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Sir,

Reading your magazine has become a must for all the staff who look after historic racing cars here at DaimlerChrysler.

We read the Wish I’d Designed article in your January 2002 edition with a great deal of interest. It fills us with pride that a designer as famous as Ted Cutting describes the 300 SLR of 1955 as one of the highlights of automotive history. Nevertheless, please allow us to make a few comments.

In the M196 engine, the engineers tried to eliminate problems of valve spring breakage and poor cam following, resulting in the choice of desmodromic valve gear — a successful assembly in view of the fact that more than 10,000rpm was reached in rig testing of single-cylinder engines.

The valves were removed and checked for cracks after every race — and re-used in most cases. The engines in the GP car and SLR usually clocked up 1500 and 5000 kilometers, respectively.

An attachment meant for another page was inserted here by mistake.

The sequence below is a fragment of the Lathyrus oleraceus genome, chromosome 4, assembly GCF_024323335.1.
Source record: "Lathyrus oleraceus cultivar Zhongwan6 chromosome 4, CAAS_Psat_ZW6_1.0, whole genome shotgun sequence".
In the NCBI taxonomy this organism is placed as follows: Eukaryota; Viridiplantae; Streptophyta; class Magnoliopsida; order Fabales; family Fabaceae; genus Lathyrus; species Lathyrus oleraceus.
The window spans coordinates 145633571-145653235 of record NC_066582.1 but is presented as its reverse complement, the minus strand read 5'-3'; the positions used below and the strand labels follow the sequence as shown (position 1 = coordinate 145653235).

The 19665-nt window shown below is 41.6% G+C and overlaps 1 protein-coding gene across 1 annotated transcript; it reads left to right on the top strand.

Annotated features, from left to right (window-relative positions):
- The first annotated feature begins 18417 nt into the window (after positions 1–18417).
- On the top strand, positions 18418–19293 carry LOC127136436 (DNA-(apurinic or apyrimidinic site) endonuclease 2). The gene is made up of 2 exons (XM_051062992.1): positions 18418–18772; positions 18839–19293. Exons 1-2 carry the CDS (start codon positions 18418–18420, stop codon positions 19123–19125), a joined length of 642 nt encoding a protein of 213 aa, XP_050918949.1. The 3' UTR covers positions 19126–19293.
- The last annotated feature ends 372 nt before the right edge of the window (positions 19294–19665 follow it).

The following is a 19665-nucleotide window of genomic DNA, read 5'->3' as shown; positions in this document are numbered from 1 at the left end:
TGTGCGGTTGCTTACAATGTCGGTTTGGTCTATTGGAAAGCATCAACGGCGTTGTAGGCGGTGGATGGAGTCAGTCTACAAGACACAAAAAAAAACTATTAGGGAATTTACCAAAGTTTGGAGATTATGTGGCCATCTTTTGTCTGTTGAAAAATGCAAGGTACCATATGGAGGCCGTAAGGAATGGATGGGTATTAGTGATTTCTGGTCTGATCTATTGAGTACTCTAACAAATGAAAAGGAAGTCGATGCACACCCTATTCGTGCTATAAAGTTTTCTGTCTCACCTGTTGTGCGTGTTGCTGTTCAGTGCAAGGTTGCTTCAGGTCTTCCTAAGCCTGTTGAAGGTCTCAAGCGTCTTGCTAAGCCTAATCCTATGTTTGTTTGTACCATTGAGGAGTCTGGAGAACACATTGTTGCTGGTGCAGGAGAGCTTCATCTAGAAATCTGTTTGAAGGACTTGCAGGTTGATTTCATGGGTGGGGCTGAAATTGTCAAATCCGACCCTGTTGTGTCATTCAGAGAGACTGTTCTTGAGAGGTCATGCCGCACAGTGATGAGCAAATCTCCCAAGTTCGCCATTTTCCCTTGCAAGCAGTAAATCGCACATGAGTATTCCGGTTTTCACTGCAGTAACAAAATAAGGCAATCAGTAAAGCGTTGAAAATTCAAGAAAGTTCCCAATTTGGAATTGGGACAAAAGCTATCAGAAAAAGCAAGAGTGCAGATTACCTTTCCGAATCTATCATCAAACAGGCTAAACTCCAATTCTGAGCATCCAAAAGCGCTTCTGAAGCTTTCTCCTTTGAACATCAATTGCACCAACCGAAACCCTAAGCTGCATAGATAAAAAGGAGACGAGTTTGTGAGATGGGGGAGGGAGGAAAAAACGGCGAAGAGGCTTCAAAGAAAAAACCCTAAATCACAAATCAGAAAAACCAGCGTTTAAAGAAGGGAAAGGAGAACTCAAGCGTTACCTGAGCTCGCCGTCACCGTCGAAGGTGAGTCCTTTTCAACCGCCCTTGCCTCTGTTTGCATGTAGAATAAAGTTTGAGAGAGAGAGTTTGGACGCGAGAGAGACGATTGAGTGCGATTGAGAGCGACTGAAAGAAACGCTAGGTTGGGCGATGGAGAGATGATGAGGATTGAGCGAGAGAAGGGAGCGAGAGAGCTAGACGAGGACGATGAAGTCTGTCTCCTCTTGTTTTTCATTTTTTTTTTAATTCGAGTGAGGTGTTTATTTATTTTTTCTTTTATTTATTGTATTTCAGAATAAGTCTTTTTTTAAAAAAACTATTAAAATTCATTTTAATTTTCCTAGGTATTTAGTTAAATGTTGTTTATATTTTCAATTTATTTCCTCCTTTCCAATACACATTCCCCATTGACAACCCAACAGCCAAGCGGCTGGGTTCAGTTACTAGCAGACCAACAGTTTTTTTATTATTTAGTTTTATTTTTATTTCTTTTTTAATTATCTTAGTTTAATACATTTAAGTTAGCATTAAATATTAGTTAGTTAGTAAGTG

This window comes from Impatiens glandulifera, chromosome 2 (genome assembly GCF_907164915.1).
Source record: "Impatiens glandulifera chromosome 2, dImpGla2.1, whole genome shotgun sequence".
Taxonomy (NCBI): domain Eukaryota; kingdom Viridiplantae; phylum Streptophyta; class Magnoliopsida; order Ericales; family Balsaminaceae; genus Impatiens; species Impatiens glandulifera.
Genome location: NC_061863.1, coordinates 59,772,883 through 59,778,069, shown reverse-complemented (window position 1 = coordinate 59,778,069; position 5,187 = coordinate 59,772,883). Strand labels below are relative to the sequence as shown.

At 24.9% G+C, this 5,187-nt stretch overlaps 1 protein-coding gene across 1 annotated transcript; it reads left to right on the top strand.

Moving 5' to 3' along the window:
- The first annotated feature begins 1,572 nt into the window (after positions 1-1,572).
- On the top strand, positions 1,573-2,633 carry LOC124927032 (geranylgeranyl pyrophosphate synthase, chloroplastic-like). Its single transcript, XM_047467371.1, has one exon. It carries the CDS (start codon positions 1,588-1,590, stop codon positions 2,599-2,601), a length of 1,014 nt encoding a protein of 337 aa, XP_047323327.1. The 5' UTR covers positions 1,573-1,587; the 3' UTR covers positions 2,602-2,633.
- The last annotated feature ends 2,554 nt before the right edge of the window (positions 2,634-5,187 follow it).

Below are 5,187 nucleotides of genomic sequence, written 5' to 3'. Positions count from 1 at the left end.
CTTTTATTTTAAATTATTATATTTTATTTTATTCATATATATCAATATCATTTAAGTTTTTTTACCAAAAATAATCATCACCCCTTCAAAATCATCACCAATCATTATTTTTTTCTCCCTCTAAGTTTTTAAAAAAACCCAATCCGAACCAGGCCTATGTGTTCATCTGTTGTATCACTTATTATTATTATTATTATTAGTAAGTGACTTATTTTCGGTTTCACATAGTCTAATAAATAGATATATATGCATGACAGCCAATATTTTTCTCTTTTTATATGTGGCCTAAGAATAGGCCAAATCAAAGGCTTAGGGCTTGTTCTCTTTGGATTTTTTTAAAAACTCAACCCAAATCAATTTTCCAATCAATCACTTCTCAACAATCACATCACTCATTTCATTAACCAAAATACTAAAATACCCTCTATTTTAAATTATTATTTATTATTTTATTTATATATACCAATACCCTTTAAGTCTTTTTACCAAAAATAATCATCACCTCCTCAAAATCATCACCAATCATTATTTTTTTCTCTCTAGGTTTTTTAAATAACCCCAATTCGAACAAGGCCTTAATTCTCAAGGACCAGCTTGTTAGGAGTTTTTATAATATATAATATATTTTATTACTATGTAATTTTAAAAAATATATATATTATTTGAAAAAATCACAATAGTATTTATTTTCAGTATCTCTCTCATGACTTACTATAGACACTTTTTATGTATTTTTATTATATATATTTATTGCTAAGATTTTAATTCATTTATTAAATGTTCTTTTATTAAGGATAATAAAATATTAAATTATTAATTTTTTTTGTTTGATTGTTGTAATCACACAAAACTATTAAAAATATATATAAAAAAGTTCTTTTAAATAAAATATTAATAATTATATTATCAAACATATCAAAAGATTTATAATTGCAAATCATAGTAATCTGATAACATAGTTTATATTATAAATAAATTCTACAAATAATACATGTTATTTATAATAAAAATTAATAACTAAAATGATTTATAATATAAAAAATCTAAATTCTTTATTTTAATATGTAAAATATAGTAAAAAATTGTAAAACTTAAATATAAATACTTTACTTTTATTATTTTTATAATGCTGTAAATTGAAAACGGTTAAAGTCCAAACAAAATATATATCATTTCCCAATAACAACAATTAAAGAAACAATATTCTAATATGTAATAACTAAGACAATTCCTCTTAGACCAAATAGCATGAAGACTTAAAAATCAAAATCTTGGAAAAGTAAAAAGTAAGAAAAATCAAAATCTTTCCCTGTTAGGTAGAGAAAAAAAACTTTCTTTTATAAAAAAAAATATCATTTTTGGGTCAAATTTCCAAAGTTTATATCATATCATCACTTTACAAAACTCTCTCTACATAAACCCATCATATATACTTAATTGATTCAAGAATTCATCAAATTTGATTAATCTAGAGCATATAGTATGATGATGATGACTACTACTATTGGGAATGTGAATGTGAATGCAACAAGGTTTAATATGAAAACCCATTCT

DaimlerChrysler Classic currently owns several 300 SLR cars which are driven regularly and are serviced and repaired in the Mercedes-Benz Classic Centre workshops. In a recent overhaul of one of these cars, the valve gear was not worn to any extent worth mentioning after 6500 kilometers. We believe, therefore, that the use of desmodromic valve gear was by all means successful in terms of both performance and reliability.

As to the drum brakes, at the time, Daimler-Benz was already engaged in tests with disc brakes. However, since the surface of the disc was much smaller than that of a drum, heat dissipation proved a problem, causing warping of the discs and air bubbles in the brake fluid. For this reason, drum brakes were preferred.

We hope that this information is of interest to you and your readers.

I am, Yours etc, Stefan Röhrig, Gert Straub, DaimlerChrysler

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